Browsing by Author "Van der Voet, Adrian Frank"
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- ItemOpen AccessFinite element modelling of load transfer through articular cartilage(1992) Van der Voet, Adrian Frank; Shrive, Nigel G.Articular cartilage is a hydrated connective tissue lining apposing bones in synovial joints. Articular cartilage is essential for load transmission of joint forces and joint lubrication. Mechanical factors are implicated in joint diseases, such as osteoarthritis, therefore knowledge of mechanical function and properties is necessary in prevention and treatment of joint diseases. Indentation testing of intact cartilage is one method of evaluating the mechanical function and properties of articular cartilage. The first hypothesis is that indentation stiffness is affected by structural heterogeneity and mechanical anisotropy. Numerical finite element models revealed that indentation stiffness was insensitive to variations of anisotropy in the plane of the surface layer of articular cartilage. Cartilage was modelled as a poroelastic material, consisting of separate fluid and solid phases, to simulate viscoelastic mechanical behaviours due to expression of water from the matrix upon loading. A poroelastic finite element model successfully replicated mechanical behaviours of cartilage in confined compression and indentation. Also demonstrated was sensitivity of indentation stiffness to indentor roughness and permeability, cartilage layer geometry and the displacement rate of the indentor. A plane strain poroelastic finite element model of a typical whole joint tested the hypothesis that whole joints are affected by hydraulic boundary conditions which exist along the contact surface. This model simulated a displacement controlled relaxation test Results showed that hydraulically sealed boundaries at the contacting interface of apposing cartilages are a mechanically admissible condition for transmission of joint forces developed during stress relaxation. Observation of transient tensile stresses in cartilage revealed that collagen appears to function as tissue reinforcement. Vertical stress distribution in the cartilage layer was similar in shape and behaviour to that found in numerical simulations of idealized indentation tests. This suggests that indentation testing is a valid means to simulate cartilage compression behaviours in vivo. The full joint model was modified to model joint articulation. Tensile stresses, developed near the contacting interface, demonstrated that superficial collagen has a function in joint articulation. The methods used in this dissertation show promise in further investigations of mechanical behaviours of joints and mechanisms of joint disease and repair.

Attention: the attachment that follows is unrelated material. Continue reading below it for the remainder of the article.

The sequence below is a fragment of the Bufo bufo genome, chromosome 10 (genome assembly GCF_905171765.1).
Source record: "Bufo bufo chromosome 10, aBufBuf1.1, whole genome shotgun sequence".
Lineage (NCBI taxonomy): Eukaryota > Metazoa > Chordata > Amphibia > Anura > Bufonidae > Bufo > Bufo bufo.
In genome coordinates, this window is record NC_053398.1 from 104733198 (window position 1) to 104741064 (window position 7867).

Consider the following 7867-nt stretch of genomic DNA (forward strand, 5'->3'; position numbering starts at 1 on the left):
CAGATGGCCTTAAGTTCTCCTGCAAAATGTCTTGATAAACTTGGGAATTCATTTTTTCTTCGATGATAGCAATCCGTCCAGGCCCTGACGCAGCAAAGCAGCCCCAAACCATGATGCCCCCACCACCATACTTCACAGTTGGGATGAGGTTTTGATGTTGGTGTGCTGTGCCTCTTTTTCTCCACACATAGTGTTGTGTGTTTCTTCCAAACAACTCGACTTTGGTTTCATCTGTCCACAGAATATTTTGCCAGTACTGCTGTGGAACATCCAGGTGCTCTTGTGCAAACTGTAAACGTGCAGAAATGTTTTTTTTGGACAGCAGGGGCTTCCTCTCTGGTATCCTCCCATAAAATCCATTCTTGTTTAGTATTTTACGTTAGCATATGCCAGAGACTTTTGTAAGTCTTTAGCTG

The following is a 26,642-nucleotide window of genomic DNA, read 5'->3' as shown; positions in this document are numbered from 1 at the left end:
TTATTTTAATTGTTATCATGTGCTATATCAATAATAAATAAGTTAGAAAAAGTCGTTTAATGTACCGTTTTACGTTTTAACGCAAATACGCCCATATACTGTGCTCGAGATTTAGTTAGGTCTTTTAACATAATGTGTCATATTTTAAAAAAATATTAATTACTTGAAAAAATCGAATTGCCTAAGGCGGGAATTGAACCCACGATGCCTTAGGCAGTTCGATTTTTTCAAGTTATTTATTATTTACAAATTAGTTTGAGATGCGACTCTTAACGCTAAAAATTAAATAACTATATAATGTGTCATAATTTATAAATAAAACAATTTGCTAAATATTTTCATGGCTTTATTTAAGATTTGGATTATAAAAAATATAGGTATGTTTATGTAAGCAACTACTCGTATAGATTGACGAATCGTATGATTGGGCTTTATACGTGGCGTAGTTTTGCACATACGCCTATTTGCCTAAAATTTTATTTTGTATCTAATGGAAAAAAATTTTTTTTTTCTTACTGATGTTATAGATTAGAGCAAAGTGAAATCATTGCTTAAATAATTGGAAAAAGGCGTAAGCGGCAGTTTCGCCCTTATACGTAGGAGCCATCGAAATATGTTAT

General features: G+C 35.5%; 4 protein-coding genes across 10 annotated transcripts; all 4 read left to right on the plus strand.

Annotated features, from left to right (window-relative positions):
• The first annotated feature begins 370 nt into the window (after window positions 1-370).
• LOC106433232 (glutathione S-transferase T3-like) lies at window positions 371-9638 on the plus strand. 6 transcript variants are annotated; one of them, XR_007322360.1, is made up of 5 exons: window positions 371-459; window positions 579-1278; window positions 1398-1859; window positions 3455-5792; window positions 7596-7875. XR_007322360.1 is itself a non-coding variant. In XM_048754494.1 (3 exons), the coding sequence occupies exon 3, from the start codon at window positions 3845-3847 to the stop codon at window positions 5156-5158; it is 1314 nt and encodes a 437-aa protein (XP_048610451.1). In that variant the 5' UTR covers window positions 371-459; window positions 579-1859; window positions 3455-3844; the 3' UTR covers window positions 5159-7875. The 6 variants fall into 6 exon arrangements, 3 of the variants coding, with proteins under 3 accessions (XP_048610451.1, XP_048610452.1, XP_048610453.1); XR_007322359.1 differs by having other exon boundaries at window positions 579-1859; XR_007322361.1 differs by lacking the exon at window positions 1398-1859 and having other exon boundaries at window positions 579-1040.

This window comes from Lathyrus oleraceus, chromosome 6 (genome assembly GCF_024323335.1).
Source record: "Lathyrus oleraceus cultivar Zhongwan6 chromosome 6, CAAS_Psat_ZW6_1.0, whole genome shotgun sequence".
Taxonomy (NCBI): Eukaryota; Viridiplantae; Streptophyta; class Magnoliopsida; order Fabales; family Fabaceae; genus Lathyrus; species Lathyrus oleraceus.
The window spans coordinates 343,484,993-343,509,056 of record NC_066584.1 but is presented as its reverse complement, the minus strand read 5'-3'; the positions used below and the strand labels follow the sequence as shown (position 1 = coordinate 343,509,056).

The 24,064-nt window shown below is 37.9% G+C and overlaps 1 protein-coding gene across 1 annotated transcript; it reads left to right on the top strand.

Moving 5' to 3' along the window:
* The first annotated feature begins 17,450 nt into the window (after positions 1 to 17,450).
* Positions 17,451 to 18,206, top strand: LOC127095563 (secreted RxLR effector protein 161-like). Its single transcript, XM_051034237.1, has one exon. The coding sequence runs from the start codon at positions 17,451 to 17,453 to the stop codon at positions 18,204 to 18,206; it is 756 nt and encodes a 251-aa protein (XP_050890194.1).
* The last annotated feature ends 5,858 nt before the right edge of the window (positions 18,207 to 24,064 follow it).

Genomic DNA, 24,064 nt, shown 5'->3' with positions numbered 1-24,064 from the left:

- ItemEmbargoThe shear strength of slabs with mechanically anchored shear reinforcement(1980) Van der Voet, Adrian Frank; Dilger, Walter H.The use of reinforced concrete flat plates (slabs) in floor construction is often limited by the punching shear strength of the slab-column connection. The purpose of this study is to investigate the use of shear reinforcement, consisting of thin vertical bars with square anchor plates welded at both ends, as a means of improving shear strength and ductility of slabs. Eight specimens were tested, including one without shear reinforcement. Slab dimensions were 1900 x 1900 mm and 150 mm deep (effective depth d = 113 mm) and the column dimensions were 250 x 250 mm. Only axial forces were applied to the centrally located column. Test variables consisted of the number of shear reinforcement elements, the area of each element and the distribution of the elements within the slab. Two types of shear failure are possible; failure by yielding of the shear reinforcement adjacent to the column (under-reinforced for shear) or failure by exhaustion of the shear strength of the slab concrete on a section to the outside of the shear reinforcement, with little or no yielding of the shear reinforcement (over-reinforced for shear). The nominal concrete shear stress which allows the latter failure condition to occur was calculated using a design perimeter extending 'd/2' beyond the outer row of shear reinforcement and was found to be inversely proportional to the length of the design perimeter. The former failure condition depends on the yield force developed by the shear reinforcement within a distance 'd' of the column. Of the seven shear reinforced slabs, one failed after the shear reinforcement yielded; the remainder failed by punching along a section outside the shear reinforcement. A procedure for the design of a slab under-reinforced for shear is presented. The concrete shear strength is calculated using the current Canadian CSA Code equation for the nominal slab punching strength. The contribution by the shear reinforcement to the shear strength of a slab is determined by the elements located within 'd' of the column face, using the truss analogy to account for the effects of spacing and inclination of the failure surface. The ultimate shear strength of a thin slab can be increased by at least 33 percent over the current Code provisions for slabs containing mechanically anchored shear reinforcement so long as the shear reinforcement is suitably detailed. While slab ductility was improved by including shear reinforcement, full yield lines were not observed for any test.